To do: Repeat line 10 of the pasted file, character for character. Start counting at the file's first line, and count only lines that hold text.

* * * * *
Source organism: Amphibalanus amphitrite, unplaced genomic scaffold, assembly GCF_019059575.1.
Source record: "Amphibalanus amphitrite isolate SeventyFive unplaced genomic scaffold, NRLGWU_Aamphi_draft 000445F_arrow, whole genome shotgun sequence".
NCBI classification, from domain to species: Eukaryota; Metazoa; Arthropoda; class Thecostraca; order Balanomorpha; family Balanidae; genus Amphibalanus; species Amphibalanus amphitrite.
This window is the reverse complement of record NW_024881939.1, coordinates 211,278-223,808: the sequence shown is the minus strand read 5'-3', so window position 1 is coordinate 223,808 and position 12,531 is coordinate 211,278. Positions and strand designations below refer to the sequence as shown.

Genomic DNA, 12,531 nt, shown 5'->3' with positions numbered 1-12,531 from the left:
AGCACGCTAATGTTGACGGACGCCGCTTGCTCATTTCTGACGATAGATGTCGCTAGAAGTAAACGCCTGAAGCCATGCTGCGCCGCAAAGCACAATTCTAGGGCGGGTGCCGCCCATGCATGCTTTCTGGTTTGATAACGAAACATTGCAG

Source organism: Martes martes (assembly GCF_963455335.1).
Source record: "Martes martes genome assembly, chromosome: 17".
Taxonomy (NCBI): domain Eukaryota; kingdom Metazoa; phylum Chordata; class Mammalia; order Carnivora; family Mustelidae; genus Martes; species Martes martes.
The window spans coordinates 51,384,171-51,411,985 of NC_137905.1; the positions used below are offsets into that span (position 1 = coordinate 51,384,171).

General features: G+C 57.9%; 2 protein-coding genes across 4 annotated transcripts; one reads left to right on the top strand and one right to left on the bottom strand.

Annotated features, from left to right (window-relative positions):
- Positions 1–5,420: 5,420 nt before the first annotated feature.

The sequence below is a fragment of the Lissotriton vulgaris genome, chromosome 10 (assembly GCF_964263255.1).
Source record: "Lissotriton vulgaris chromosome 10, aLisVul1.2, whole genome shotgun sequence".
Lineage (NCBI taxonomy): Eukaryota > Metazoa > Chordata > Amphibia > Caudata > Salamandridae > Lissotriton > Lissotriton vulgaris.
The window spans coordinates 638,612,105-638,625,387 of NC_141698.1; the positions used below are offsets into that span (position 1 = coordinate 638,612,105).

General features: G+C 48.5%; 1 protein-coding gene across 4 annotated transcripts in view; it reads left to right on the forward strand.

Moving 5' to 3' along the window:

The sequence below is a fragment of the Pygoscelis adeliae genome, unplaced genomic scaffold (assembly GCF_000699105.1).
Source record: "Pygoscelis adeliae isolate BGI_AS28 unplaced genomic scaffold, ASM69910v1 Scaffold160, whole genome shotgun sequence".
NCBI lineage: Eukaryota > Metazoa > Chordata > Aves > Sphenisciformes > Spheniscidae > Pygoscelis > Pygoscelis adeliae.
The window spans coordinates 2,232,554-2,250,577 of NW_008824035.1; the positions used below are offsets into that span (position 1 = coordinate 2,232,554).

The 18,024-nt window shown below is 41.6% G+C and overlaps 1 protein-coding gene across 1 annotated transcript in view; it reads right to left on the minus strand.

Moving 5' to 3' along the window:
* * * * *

The window spans coordinates 51,384,171-51,411,985 of NC_137905.1; the positions used below are offsets into that span (position 1 = coordinate 51,384,171).